Depression can happen to anyone of any age. It affects almost 19 million Americans each year, and up to one in five American women will suffer from clinical depression at some point in their lives. Women are twice as likely as men to suffer from depression. Many women first experience symptoms of depression during their 20s and 30s. It is important to identify depression and recognize its symptoms because when left untreated, these can lead to more severe health problems such as increased risk of heart attack.
What Is Depression in Women?
Depression in women is defined as a mental state in which the sufferer experiences feelings of extreme despondency and sadness, and is usually termed “clinical depression”. While temporary bouts of depressed moods can occur in women, clinical depression is considerably more severe. Depression is one of the 34 symptoms of menopause.
What Is Menopause?
Menopause is a stage in women's lives, usually occurring between the ages of 40-50 in which a woman may suffer from a number of menopause symptoms due to an imbalance in hormone levels. Hormones play a critical role in a woman's body, and during menopause the hormonal glands lose the ability to reproduce these important chemicals. Such an imbalance can wreak havoc on a woman's body and cause menopause symptoms such as depression.
The Different Types of Depression
There are different types of depression in women, some of which are listed below:
Major depression. Identifiable by extreme feelings of sadness for a period longer than 2 weeks.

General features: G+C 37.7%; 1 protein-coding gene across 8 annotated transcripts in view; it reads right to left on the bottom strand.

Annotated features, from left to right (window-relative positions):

Dysthymic disorder. Less serious than major depression in women, but with longer lasting effects. Some studies have shown that it can last for up to 2 years.
Adjustment disorder. This form of depression occurs as a direct result of a specific traumatic event and can last for varying periods.
Treatment Methods for Depression
Different forms of treatment exist for women seeking relief from this potentially dangerous menopause symptom. If the cause of depression in women is identified as psychological, therapy is usually prescribed. However, if the cause is physical, a range of treatments that can rebalance hormone levels are usually the answer. Such treatment methods can come in the form of hormone replacement therapy (HRT), which is used by millions of women around the world. The medicinal treatments in this article can include a number of dangerous side effects.
For this reason it is important to discuss with a doctor the different methods to treat depression in menopausal women.
Other Related Articles:
Menopause: Getting into a routine to beat depression
How to understand your wife's depression during menopause